Science & Technology

Popular anticoagulants can lead to cerebral hemorrhage and death after head trauma

The image on the left shows the first CT scan of the brains of both clopidogrel (Plavix) and aspirin patients who visited the emergency department with a head injury that did not show intracranial hemorrhage. The image on the right shows a head CT obtained 24 hours later, with large parenchymal hemorrhage in the right frontal / parietal lobe. The patient died shortly after the second examination. Credits: RSNA and Warren Chang, MD

According to a study published today, in a three-year study of more than 1,000 patients, adults taking older anticoagulants such as clopidogrel (Plavix) and warfarin (Kumadin) had a skull. We found that there was a significantly higher risk of delayed internal hemorrhage and death after head trauma. (November 30, 2021) At the annual meeting of the Radiological Society of North America (RSNA).Take aspirin at the same time Any Anticoagulants can increase the risk of delayed bleeding.

Intracranial hemorrhage occurs when blood vessels in the brain rupture and blood is released into the brain tissue. With delayed traumatic intracranial hemorrhage, cerebral hemorrhage occurs after the first trauma, usually within 48 hours after the first negative head CT.

High blood pressure, head trauma, and the use of anticoagulants are known causes of intracranial hemorrhage. As the population ages, the prevalence of patients taking anticoagulants is increasing.

“The incidence of delayed intracranial hemorrhage after trauma in patients using different types of anticoagulants, with or without aspirin, is not well established,” said a neuroradiologist. Said Dr. Warrenchan, MD, Head of Research at the Imaging Institute of the Allegheny Health Network. Pennsylvania. “This is an active area of ​​research, especially as new anticoagulants become more widely adopted.”

Adults taking anticoagulants suffering from head injuries usually have a CT scan of the brain. However, standard treatment beyond the initial image is not well defined. Some hospitals allow repeated patient observations and CT imaging, while others may discharge stable patients without intracranial hemorrhage.

“Different hospital networks have different strategies for repeatedly imaging these patients,” said Dr. Chan.

In a retrospective analysis, researchers were taking anticoagulants with head injuries and CT imaging on the Allegheny Health Network between January 1, 2017 and January 1, 2020. We reviewed the records of all patients. Intracranial hemorrhage was negative, followed by repeated imaging tests. The final study group of 1,046 patients included 547 females and 499 males with an average age of 77.5 years.

Within the study group, 576 patients took one of the new anticoagulants such as apixaban (Eliquis), rivaroxaban (Xarelto), and dabigatran (Pradaxa), and 470 patients received warfarin, clopidogrel, or another. I was taking old medicine.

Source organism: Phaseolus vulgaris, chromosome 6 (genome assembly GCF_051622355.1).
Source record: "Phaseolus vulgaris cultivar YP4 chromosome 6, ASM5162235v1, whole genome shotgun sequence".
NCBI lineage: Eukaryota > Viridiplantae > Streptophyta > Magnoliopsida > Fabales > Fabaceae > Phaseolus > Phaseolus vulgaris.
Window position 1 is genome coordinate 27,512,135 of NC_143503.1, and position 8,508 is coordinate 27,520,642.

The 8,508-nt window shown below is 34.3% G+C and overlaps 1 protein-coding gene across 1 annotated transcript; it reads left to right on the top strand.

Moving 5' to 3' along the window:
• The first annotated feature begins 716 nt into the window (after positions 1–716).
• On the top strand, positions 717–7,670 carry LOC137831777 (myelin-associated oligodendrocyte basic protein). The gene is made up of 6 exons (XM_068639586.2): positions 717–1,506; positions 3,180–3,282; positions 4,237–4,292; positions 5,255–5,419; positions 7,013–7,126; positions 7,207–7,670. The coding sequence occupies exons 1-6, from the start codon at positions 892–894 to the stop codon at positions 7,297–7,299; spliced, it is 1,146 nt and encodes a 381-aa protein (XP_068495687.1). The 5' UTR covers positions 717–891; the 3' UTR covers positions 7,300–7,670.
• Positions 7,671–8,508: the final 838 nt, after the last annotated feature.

Overall, the incidence of delayed bleeding was 1.91% (20 patients) and the mortality rate was 0.3% (3 patients). All deaths in the study group were among patients in the warfarin / clopidogrel / older anticoagulant group.

Within the entire study group, 345 patients were taking both anticoagulants and aspirin. Of the 20 patients with delayed bleeding, 15 were taking older types of anticoagulants, and 9 of 15 were also taking aspirin.

“Bleeding delay rates were higher in patients taking older anticoagulants compared to new drugs, and significantly higher in patients taking aspirin in addition to older drugs,” Dr. Chan said. ..

Of the five patients taking new anticoagulants who experienced delayed bleeding, four were also taking aspirin.

“Given the large number of trauma patients taking aspirin and anticoagulants, this study guides the care of patients with closed head injuries in emergency medicine and supports efforts to properly use imaging resources. “It helps,” said Thomas Campbell, MD, of the system. Chair of Emergency Medicine, Allegheny Health Network.

Based on the findings, the authors of the study found that patients who did not have the first intracranial hemorrhage due to a head injury taking one of the older anticoagulants, and taking anticoagulants with aspirin. Follow-up CT is recommended for patients with illness. Patients who take only one of the new anticoagulants and do not take aspirin do not need follow-up CT unless there are external signs of trauma.

“Taking an anticoagulant at the same time as aspirin significantly increased the risk of delayed bleeding, but taking one of the new drugs without aspirin significantly reduced the risk,” said Dr. Chan. I am.

“This study shows how innovative images can drive optimal patient care. In the end, I believe that recommendations for this work will save many lives,” said Allegheny Health Network. Bethany Casagranda, DO, chair of the Imaging Institute, said.

Additional co-authors include Michael P. Spearman, MD, Michael F. Goldberg, MD, Christian P. Wanamaker, MD, Ph.D., Charles Q. Li, MD, Laura Eisenmenger, MD, Albert Sohn, MD, Tyson Tragon. is. , MD, Matthew Kulzer, MD, Brian Weston, MD, and J. Danielle Yin, MD

Conference: The 107th Scientific Conference and Annual Conference of the Radiological Society of North America

Popular anticoagulants can lead to cerebral hemorrhage and death after head trauma Popular anticoagulants can lead to cerebral hemorrhage and death after head trauma

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